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By Harry Brelsford

This month starts a new multi-part series focusing on leading managed services providers that take care of the technology needs of cannabis entities, from seed to sale and beyond.

This month, I’ll look at DanTech, an MSP based in Anchorage, Alaska, that serves clients across Alaska and the West Coast. Founder Dan Foote launched the company in 2009, starting with block time services and then switching in 2011 to, predominantly, recurring revenue contracts and fully managed services.

I first met Dan a few years ago as I was exploring cannabis technologies. I consider him to be one of the top 10 MSPs in the cannabis space.

Harry Brelsford: What verticals do you serve?

Dan Foote: We’re more of a horizontal player as we like to work with small businesses that are often ignored by larger MSPs. One vertical that we’re working now is the cannabis vertical here in Alaska. And as we grow with that, we find it very exciting, because it’s such a progressive vertical. And participating in this industry is really good for everybody: businesses, consumers, law enforcement and for the tax base of a state or city.

HB: You provide technology services to the entire cannabis supply chain. What kind of cannabis clients do you have?

DF: We’ve got one client that is in the process of building grow rooms, but they haven’t quite finished that. And a lot of it has to do with the lengthy process of construction and dealing with the regulations. Most of our clients are retailers, and we have one client that also has a large in-house cultivation. They do manufacturing and they have a lab. They are what you call a fully integrated vertical.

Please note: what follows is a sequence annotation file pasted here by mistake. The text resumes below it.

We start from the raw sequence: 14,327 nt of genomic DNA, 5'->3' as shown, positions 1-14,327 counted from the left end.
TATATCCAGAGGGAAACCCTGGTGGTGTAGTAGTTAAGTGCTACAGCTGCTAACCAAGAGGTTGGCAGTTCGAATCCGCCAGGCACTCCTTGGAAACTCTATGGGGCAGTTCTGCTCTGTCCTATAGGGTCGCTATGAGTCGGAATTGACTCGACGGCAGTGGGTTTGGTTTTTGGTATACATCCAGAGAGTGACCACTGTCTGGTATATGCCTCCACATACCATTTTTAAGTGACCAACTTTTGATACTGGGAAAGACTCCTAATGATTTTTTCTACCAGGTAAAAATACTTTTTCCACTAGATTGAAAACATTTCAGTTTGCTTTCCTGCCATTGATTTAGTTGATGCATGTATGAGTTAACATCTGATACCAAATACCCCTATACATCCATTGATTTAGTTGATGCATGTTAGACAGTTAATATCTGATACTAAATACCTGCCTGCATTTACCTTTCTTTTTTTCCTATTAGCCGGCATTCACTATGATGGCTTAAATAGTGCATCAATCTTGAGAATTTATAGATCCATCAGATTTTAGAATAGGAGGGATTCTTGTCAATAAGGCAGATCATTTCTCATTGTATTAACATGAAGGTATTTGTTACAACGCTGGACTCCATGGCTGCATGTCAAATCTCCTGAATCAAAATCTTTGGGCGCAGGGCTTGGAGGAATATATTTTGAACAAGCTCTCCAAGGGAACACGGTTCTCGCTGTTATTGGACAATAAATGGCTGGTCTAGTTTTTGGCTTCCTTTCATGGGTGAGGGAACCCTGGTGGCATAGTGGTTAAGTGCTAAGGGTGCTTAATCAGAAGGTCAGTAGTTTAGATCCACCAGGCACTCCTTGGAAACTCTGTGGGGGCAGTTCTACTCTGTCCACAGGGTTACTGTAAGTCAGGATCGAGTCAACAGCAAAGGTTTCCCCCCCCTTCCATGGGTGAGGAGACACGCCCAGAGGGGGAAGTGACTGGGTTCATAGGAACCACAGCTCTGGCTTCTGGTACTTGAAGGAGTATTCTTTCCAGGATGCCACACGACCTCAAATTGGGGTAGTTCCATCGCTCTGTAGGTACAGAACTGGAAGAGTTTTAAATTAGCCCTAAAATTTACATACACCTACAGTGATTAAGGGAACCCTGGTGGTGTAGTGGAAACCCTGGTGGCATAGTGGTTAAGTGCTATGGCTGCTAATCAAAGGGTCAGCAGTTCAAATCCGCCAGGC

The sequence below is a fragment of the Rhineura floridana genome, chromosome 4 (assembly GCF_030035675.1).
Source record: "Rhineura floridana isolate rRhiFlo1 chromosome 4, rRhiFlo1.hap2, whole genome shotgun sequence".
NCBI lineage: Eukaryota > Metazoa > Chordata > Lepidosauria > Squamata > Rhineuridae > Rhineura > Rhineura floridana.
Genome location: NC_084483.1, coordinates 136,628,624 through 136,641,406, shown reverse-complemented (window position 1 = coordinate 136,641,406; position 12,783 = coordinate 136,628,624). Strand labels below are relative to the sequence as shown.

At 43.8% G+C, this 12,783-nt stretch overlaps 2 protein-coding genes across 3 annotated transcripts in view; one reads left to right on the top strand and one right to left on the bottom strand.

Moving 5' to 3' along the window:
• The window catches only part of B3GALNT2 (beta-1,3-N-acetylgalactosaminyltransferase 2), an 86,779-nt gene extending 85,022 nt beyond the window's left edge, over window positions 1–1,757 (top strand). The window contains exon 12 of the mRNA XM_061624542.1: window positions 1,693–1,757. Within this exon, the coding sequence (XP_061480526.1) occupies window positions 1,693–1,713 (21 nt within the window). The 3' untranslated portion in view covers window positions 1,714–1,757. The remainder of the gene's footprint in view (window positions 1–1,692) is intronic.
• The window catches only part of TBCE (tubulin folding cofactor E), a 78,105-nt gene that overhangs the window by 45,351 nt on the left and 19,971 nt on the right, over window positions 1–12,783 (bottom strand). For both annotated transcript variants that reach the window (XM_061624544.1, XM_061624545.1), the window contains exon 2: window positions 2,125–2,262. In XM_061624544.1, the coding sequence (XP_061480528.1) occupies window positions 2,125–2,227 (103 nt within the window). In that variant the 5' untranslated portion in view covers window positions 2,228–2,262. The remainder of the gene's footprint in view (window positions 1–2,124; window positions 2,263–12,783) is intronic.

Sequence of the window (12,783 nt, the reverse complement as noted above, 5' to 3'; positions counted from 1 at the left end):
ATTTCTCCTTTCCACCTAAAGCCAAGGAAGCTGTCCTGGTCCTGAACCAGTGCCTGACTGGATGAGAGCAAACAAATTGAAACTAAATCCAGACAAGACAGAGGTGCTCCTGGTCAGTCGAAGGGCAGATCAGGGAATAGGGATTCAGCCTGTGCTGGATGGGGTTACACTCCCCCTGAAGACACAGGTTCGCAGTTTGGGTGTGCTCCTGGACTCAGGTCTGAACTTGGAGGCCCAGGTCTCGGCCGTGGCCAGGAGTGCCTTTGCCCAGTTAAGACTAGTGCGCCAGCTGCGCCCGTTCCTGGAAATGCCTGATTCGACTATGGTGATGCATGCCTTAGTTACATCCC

HB: What are some of the unique technology challenges in the cannabis space?

DF: Security-wise, probably the number one challenge is that in Alaska you have to have 40 days rolling CCTV coverage of any place in the facility where cannabis is moved, whatever form it’s in. You can earmark areas that are strictly off limits for any cannabis in that section and not have to have cameras, but otherwise you’ve got to have 24/7/365 CCTV video coverage. In Alaska, 40 days of rolling coverage is required, but that number varies by state.

One of the things that we find interesting is that in our discussion with owners and employees at different shops is the need for more stable point-of-sale systems. We’re working to leverage that area of concern. There’s this belief that you can deliver everything wirelessly, and we’re finding that that’s not necessarily the best practice. Where we can take and move a company to cabled wired connections, we’re finding an increase in the POS stability that benefits sales, benefits the customer for the time that it takes to get a sale done and benefits the employees for the not having to deal with the frustration of a wireless network that is iffy.

HB: Finally, what’s next for DanTech?

DF: Aside from growing my small MSP technology business, we’ve launched Cannatech907. We’re pulling in RSS feeds from different cannabis community sources (including Marijuana Venture). It’s a community/ecosystem to take better care of more cannabis clients. We’re pretty excited about that. It’s really good that we’re getting to the point where we can make the cannabis vertical more clear to our site visitors and provide better information to our clients and our community. And as you’ll see on our landing page, we actually talk about something that nobody — except maybe me — likes to talk about: the tax benefits that states and localities get out of the cannabis industry.